Unit Four. The Evolution and Diversity of Life


17. Protists: Advent of the Eukaryotes


17.4. Classifying the Protists


Protists are the most diverse of the four kingdoms in the domain Eukarya. The 200,000 different forms in the kingdom Protista include many unicellular, colonial, and multicellular groups. Protists were the first cells to contain a nucleus, as described in section 17.1—indeed, an organized internal membrane system that creates organelle compartments is the key feature that distinguished protists and other eukaryotes from archaea and bacteria. The evolution of early protists, like the fossil algae seen in figure 17.7, was one of the most important steps in life’s evolutionary journey.



Figure 17.7. Early eukaryotic fossil.

Fossil algae that lived in Siberia 1 billion years ago.


Probably the most important statement we can make about classifying the Kingdom Protista is that it is an artificial group; as a matter of convenience, single-celled eukaryotic organisms have typically been grouped together into this kingdom. This lumps many very different and only distantly related forms together. A taxonomist would say that the kingdom Protista is not monophyletic—that it contains many groups that do not share a common ancestor.

Traditionally, biologists have grouped protists artificially into functionally related categories, much as was done in the 19th century. Protists were typically grouped into photosynthesizers (algae), heterotrophs (protozoa), and absorbers (funguslike protists).

New applications of a wide variety of molecular methods are providing important new insights into the evolutionary relationships among the different groups of protists. For the first time, we can begin to see how many are related. Molecular taxonomists have assigned 12 of the 17 major protist phyla to 7 monophyletic groups, or “clades” All members within each clade share the same common ancestor. The seven groups can be tentatively arrayed on the protist phylogenetic tree as pictured in figure 17.8, although much remains uncertain. The lineages connecting the seven groups may change as we learn more.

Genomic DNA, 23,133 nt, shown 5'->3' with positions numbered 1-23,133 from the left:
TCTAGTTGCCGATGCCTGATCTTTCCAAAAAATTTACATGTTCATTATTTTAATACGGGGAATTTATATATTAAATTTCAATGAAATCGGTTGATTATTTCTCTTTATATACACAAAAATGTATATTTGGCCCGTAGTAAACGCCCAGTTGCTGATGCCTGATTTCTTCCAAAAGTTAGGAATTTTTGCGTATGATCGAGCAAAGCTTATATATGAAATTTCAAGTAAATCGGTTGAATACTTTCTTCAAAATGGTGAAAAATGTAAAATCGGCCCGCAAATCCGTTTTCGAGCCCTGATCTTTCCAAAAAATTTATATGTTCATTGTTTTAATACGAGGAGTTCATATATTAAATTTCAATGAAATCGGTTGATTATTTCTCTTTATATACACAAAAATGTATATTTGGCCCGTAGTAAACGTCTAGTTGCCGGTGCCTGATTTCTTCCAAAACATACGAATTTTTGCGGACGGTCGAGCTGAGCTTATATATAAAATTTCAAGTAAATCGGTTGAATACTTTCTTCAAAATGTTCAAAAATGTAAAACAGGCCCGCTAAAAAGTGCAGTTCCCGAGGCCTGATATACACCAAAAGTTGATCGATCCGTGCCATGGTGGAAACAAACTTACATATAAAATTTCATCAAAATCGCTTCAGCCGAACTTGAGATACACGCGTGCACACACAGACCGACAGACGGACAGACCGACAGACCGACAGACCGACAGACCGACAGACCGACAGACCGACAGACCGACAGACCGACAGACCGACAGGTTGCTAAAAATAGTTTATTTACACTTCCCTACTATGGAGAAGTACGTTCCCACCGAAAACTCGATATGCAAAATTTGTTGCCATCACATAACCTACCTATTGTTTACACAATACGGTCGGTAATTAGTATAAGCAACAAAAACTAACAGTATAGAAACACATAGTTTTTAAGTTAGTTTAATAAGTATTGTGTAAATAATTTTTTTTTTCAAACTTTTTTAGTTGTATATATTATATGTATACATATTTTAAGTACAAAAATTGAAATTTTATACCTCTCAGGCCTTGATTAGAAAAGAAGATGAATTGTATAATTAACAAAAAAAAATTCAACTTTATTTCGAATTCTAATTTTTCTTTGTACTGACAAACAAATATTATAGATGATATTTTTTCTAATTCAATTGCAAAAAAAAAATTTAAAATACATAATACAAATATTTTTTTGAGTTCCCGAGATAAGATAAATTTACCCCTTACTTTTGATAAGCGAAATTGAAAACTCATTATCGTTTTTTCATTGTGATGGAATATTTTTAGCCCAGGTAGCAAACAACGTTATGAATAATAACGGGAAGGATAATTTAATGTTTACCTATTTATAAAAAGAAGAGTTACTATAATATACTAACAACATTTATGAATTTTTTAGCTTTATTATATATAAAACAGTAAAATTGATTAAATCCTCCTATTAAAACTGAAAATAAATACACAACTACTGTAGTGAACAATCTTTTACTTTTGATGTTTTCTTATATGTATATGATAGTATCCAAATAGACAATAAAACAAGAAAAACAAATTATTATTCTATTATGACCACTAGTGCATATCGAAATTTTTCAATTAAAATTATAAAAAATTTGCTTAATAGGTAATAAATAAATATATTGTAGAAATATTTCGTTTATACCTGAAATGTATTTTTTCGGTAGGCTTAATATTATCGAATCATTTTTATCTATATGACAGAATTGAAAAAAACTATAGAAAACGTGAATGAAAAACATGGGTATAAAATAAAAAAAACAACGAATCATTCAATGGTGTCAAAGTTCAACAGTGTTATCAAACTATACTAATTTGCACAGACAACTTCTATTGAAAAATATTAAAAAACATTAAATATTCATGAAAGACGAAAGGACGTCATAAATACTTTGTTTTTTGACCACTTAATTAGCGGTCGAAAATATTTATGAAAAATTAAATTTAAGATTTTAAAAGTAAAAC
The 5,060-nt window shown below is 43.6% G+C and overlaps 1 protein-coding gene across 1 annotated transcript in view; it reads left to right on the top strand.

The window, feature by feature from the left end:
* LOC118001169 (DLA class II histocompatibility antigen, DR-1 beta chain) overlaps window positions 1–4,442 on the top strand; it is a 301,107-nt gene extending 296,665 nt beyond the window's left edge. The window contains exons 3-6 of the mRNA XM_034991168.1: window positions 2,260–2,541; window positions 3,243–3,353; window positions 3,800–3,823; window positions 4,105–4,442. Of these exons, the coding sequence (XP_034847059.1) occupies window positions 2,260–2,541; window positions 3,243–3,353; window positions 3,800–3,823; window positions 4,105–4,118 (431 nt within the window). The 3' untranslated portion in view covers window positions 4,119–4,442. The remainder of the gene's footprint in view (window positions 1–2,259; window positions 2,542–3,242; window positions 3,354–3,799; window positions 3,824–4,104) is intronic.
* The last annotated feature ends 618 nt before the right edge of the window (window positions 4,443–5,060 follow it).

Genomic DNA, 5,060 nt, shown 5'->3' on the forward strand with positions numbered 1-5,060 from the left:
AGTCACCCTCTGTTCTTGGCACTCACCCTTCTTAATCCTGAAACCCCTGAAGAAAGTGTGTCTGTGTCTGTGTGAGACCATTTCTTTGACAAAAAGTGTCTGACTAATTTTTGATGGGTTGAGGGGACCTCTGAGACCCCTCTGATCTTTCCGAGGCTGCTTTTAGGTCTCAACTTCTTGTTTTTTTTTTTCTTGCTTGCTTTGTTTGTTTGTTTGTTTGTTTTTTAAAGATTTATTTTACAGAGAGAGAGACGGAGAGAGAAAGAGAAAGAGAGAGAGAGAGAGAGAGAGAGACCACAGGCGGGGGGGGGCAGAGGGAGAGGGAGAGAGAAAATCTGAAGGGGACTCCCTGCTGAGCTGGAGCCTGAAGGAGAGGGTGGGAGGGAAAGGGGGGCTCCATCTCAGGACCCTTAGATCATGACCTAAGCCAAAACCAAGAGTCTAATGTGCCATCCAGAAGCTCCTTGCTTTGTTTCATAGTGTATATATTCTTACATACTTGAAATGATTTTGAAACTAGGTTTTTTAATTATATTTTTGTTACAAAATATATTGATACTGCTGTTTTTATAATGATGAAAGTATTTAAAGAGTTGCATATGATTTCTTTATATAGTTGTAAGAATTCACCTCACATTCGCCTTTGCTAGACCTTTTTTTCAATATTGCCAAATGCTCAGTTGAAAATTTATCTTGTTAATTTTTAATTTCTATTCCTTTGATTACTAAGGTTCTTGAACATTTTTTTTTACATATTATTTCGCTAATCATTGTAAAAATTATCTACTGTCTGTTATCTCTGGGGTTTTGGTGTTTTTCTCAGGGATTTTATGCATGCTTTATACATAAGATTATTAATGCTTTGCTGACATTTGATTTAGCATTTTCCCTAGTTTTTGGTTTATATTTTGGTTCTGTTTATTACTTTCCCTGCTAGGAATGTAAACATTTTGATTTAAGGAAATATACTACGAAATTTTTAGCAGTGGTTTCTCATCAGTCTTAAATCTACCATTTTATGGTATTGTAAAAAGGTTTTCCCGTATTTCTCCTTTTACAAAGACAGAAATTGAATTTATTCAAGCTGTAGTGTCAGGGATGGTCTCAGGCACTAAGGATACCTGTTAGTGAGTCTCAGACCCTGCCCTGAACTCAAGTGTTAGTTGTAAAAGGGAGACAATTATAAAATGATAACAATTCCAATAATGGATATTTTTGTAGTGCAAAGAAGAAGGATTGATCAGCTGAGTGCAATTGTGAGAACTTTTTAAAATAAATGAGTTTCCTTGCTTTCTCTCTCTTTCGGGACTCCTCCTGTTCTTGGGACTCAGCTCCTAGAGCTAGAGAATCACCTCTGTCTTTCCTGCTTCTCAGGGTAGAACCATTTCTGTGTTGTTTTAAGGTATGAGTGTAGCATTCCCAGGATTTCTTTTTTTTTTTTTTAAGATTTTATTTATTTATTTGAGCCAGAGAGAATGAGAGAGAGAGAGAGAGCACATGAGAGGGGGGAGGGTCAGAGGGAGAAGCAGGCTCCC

Figure 17.8. The major protist clades.


Five major protist phyla cannot yet be placed on this tree with any confidence, but they are described in table 17.1, along with the other protist phyla. These five phyla include some of the more familiar protists such as amoebas. As researchers carry out more detailed DNA-level comparisons, our understanding of these five groups will increase.





It seems likely that over the next few years, the traditional “matter of convenience” kingdom Protista will be replaced by a more illuminating arrangement that expresses the evolutionary relationships among the members of this very diverse kingdom.


Key Learning Outcome 17.4. 12 of the 17 protist phyla can be assigned positions on the protist phylogenetic tree; the relationship of five others is still being worked out.